Once a diagnosis has been made, practitioners then attempt to alter the patient's energy flow; energy flow changes may help to disconnect the patient's conditioned illness response from his or her traumatic history. Similar to acupuncture and acupressure, this technique works by tapping the patient's acupoints (points used in acupuncture) along the body's meridians (channels of energy through which qi flows), or at energy chakras (points in the body from which qi radiates). Practitioners tap these energy meridian treatment points while their patients focus on the symptoms or problems being targeted. The tapping action is believed to unblock or balance the flow of qi.

    Roger Callahan asserts that his most advanced level of energy psychology, Voice Technology (VT), may be performed over the phone. The fee listed on Callahan's Web site for a practitioner to learn the secrets of this technology is $100,000. However, supportive evidence from properly-performed scientific studies of this method's effectiveness is lacking.

    You should read product labels, and discuss all therapies with a qualified healthcare provider. Natural Standard information does not constitute medical advice, diagnosis, or treatment.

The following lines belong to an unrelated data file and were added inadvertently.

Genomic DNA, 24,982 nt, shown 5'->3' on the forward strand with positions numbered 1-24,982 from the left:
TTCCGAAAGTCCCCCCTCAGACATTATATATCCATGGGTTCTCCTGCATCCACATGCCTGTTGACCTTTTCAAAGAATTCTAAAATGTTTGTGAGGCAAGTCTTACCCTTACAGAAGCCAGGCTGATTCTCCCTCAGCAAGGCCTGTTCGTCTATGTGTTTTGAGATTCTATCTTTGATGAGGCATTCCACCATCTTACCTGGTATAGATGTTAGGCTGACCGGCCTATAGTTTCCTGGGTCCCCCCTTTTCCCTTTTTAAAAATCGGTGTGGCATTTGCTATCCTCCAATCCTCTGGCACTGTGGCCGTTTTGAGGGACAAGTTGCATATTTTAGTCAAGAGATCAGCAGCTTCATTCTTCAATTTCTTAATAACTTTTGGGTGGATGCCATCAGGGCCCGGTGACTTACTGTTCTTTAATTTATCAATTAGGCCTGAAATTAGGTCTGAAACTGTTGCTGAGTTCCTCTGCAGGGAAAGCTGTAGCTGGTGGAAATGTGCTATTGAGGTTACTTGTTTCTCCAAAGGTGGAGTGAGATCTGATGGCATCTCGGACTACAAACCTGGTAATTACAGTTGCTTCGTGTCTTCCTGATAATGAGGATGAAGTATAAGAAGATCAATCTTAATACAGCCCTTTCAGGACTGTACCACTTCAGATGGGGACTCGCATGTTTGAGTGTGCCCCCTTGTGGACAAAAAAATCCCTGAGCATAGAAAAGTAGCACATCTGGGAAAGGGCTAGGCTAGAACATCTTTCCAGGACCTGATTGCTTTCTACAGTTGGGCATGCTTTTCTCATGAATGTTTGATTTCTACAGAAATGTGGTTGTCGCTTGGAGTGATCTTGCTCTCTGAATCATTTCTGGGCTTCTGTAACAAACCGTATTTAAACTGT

Copyright © 2012 by Natural Standard Research Collaboration. All Rights Reserved.

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    Qi gong is generally considered safe in most people when learned from a qualified instructor and practiced in moderation. In cases of potentially serious conditions, Qi gong should not be used in place of more proven therapies, and use of Qi gong should not cause delay in seeing an appropriate healthcare provider.

    Qi gong may lower blood sugar levels. Caution is advised in patients with diabetes or hypoglycemia, and in those taking drugs, herbs, or supplements that affect blood sugar. Blood glucose levels may need to be monitored by a qualified healthcare professional, including a pharmacist, and medication adjustments may be necessary.

    Qi gong may increase the risk of bleeding. Caution is advised in patients with bleeding disorders or in those taking drugs, herbs, or supplements that may increase the risk of bleeding. Dosing adjustments may be necessary.

    Qi gong may cause low blood pressure. Caution is advised in patients taking drugs, herbs or supplements that lower blood pressure.